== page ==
Two things are separating me from flying right now. #1 is stupidity. That seems to be a common theme in my life. Two is I don't have a helmet with a cover that allows for some comm to take place. The airport I fly out of gets busy at times with a flight school and corporate jets in and out. I prefer to fly knowing who else is out there in the sky. I have flown in some very cold conditions, but my face seems to not like playing the role of aircraft windshield. Nor do my feet and knees like being the nosecone of the airplane. Oh...just thinking about it makes me shivvvvveeer. What's Mike Mckusick's number again...

Back to the stupidity part (the #1 reason to not fly). Well I managed to find a way to damage the spar box. I refuse to fly it now as the damage is very structural even though there is little damage. How the damage came about was the da... the wonderful series 2 gear is too close to the cg. The landing was great till I hit a side marker with the wing that I didn't see. This veered the plane off the side of the road. The plane flipped up on the nose and that was that. As far as damage goes: Both wings came out great except for the spar box got a little crinkle. Anyone ever had to fix a spar box?


I would ask if I could come down and see the progress, maybe learn a little. But, I don't think I will. Seeing your plane will make me want to "Shannon" my airplane (Very nice restoration by the way, Shannon). I will fly with you when the time comes. I think I will definitely be the camera plane though.


Just to rub it in, I've got a ASI that is stamped Lazair on it. It goes down to 10 mph. Works great too. I found it to be a bit more accurate than the Hal "tube" type. I really only used the airspeed for a climb reference. There are several asi's on the market that range from 0-80 mph that would be great for Lazair flying. In all my cross countries I basically kept my eyes on the GPS, the fuel, and any sources of lift (oh yah, the view out the window was nice to look at too).

Calm winds,


PostPosted: Mon Feb 21, 2005 12:34 pm
by daffy1029
Hi lazflyn,
So I am not the only one that slightly damaged the spar box in a similar way. I hit one those big round bales while taxing to go flying (I have the wide gear as well). Something caught my eye which made me look away just for a few seconds and (maybe it was a little wind that pushed me off course) as I looked up I tried to stop and turn at the same time. Didn't work. It caught my wingtip and buckled my spar box. Lucky for me Ultraflight was still in business, I ordered what I needed and repaired it to new condition. No other damage was ever found. I felt like an idiot after that happened! Gotta pay attention when in a Lazair or any other plane.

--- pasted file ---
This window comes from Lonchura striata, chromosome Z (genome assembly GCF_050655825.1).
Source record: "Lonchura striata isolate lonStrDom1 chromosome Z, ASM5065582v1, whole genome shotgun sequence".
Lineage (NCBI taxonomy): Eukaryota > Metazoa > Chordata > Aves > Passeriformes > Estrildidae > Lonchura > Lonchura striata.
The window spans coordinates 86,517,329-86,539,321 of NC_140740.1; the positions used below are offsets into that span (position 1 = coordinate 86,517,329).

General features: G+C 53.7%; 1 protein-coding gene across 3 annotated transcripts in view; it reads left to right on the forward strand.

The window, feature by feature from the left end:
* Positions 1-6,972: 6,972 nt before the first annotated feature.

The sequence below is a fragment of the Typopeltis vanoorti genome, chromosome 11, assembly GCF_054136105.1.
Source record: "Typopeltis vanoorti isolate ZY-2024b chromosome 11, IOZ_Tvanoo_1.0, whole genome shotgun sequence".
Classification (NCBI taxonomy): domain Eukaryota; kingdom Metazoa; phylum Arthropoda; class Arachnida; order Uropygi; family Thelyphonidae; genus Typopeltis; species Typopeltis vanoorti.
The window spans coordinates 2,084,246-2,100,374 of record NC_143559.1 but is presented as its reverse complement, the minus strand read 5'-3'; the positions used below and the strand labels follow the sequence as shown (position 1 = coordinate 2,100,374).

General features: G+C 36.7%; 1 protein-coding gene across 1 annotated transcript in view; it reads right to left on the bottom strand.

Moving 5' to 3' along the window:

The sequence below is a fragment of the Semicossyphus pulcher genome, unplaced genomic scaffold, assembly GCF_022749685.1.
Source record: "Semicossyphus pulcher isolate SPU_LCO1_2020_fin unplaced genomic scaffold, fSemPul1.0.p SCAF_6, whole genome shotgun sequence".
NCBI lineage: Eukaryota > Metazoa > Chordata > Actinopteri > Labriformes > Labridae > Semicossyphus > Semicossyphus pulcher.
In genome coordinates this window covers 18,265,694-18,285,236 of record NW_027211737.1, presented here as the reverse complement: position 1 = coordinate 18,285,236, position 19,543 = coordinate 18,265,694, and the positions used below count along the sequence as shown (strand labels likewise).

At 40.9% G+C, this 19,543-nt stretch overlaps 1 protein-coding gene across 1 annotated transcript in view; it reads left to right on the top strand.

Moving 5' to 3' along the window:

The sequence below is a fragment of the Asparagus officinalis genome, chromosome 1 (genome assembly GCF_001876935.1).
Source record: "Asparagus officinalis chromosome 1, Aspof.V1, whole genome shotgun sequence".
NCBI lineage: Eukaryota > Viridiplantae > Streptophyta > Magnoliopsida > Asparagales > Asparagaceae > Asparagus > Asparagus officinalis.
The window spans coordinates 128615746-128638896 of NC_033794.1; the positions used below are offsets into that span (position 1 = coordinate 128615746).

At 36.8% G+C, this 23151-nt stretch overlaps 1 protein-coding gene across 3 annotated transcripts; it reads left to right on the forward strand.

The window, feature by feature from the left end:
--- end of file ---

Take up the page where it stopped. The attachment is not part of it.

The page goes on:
I used to do most of my flying in the fall and winter. I had a snowmobile and the equipment to keep me warm. A full face helmut is a must! If dressed warm you can fly comfortably as low as -10C. That's where I draw the line and sometimes when you go up 1000ft it is actually a little warmer (because cold air sinks). Winter time is usually very calm and all those fields to land in if engine quits. The lazair seems to performs best in these conditions. Never have to worry about overheating the engine, props have better bite in the dense air and the lift from the Lazair is awesome. sorry I'm rambling on and on...
Just a note, never use alchohol type gas line antifreeze, use the other stuff that sounds like "isopurple" (don't know how to spell it) "Isopurple" doesn't separate the mixed oil from the gas and it doesn't attack the gaskets in the fuel pump or carb.

PostPosted: Thu Feb 24, 2005 7:36 pm
by Guest

PostPosted: Sat Feb 26, 2005 9:45 pm
by Shannon
Hey Mark. Do you take all your pictures at 20 IAS ? Hey look it's an original Lazair "three" instrument pod.


PostPosted: Tue Mar 01, 2005 1:03 am
by lazflyn

Why yes, yes I do all my flying at 20 mph. Isn't that what Lazair low'n slow flying is all about? Of course, for cross countries I power up to a whopping 38. But where the Lazair shines the best is in the low 'n slow role. I just love checking things out at Lazair speeds. You not only see the forest, you see the trees. In fact, you see the tree and fly around it. Yes, at 20 mph, I don't have much reserve for downdrafts. In reality I am actually doing around 25 true when the asi indicates 20. The tube needs to be aligned better to be more accurate. At this speed my engines run smooth as silk and are quiet, yet maintain my altitude. Great for checking things out without making much noise. My Lazair stalls at 18 mph indicated, but the GPS on a no wind day shows 21. This is at an elevation of 4400 feet msl. Speaking of stalls, I have never flown an aircraft with a more benign stall. I have tried to get it to drop a wing, but it won't. Quite safe, but I still keep my distance from the ground unless the conditions are right.

Keep up the great work on the restoration. You are an inspiration to us all.


PostPosted: Tue Mar 01, 2005 4:21 pm
by Shannon
Well I described to you in a post on Jan 04 what Lazair flying is all about. I think you now fully understand. Yep 18, that's right were you should nose over in your 2. You know you are flying a unique plane when stalls are fun. Thanks on the restore... loads of work but fun.